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March 18, 2013

Officials connect deaths to Wagoner clinics

Monday, Indiana Attorney General Greg Zoeller filed a 10-page petition with the Medical Licensing Board of Indiana, asking the board to impose a 90-day suspension of four doctors connected with the Wagoner Medical Center locations in Burlington and Kokomo.

In the petition, the attorney general’s office alleges Drs. Don and Marilyn Wagoner, William Terpstra and Robert Brewer overprescribed medications to numerous patients, 14 of whom are listed below. Twelve of those patients are dead, and seven of the deceased died of drug overdoses.

The petition alleges the doctors’ prescribing practices “present a clear and immediate danger to the public health and safety” and that the doctors have created the potential for the illegal resale of drugs, drug abuse and drug addiction.

Here are summaries of the attorney general’s allegations regarding the care each of the 14 patients received at the Wagoner clinics. Quotations are directly from the attorney general’s petition:

Patient A, died Oct. 19, 2010

Treated from Oct. 23, 2009 to Oct. 15, 2010. Given Suboxone therapy for dependency on opiates, along with the habit-forming drugs Xanax and Ambien “despite an extremely high risk of sedation and respiratory depression.” Dosages remained “high” until the patient’s death on Oct. 19, 2010. The drugs Suboxone and Xanax were present in the patient’s body at the time of death.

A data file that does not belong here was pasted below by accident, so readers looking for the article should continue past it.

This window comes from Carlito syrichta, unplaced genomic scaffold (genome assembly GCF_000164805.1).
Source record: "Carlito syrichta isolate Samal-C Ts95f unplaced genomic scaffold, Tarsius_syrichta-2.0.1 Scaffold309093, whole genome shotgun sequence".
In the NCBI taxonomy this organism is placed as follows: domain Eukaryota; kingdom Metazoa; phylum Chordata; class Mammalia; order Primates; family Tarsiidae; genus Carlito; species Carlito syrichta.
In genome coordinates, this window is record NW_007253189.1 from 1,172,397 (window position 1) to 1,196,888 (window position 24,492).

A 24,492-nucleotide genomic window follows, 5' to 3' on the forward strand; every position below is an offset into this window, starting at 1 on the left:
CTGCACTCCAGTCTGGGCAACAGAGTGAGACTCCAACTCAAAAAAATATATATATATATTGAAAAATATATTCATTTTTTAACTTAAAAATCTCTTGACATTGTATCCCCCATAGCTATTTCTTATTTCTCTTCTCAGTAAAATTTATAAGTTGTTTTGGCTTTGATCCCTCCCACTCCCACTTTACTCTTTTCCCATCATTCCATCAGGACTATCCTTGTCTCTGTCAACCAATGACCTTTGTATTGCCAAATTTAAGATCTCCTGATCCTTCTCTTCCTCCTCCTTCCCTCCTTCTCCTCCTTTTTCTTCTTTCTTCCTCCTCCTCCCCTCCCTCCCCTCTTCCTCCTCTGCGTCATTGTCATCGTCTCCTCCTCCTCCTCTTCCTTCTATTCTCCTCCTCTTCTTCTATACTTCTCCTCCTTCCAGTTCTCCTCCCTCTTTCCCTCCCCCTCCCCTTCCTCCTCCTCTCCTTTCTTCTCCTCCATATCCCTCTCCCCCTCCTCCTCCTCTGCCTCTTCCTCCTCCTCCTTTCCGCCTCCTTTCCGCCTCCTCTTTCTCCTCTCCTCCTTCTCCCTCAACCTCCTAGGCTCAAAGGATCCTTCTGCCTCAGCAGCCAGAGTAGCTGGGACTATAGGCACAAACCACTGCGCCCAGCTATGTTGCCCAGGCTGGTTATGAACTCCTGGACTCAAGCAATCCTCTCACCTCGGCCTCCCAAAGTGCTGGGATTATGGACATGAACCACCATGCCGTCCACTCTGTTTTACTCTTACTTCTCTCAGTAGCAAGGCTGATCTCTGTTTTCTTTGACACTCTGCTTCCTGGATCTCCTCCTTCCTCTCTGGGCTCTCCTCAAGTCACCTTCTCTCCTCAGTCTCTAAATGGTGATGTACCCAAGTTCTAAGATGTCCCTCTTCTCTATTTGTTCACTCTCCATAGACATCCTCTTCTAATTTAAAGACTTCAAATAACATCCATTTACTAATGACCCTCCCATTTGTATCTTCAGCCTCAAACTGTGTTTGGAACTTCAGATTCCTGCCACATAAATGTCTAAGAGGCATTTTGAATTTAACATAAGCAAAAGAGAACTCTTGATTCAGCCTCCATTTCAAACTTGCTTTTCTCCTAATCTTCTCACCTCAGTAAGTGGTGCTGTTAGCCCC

Patient B, living

Treated from April 20, 2007 to July 26, 2010. Prescribed opiates despite being at high risk for addiction and other problems. Prescribed doses continued to escalate despite no documentation of a pain management plan, along with multiple failed urine screens showing the presence of non-prescribed substances. Drug screens also indicated patient wasn’t taking the medications prescribed by the clinic.

Patient C, died Jan. 14, 2010

Treated from July 25, 2006 to Jan. 6, 2010. Prescribed opiates despite risk factors that included an overdose on the synthetic opiate methadone, and numerous “drug screen inconsistencies.” Patient given a prescription for 360 30-mg oxycodone tablets on his last visit, and died eight days later of respiratory failure secondary to opiate overdose.

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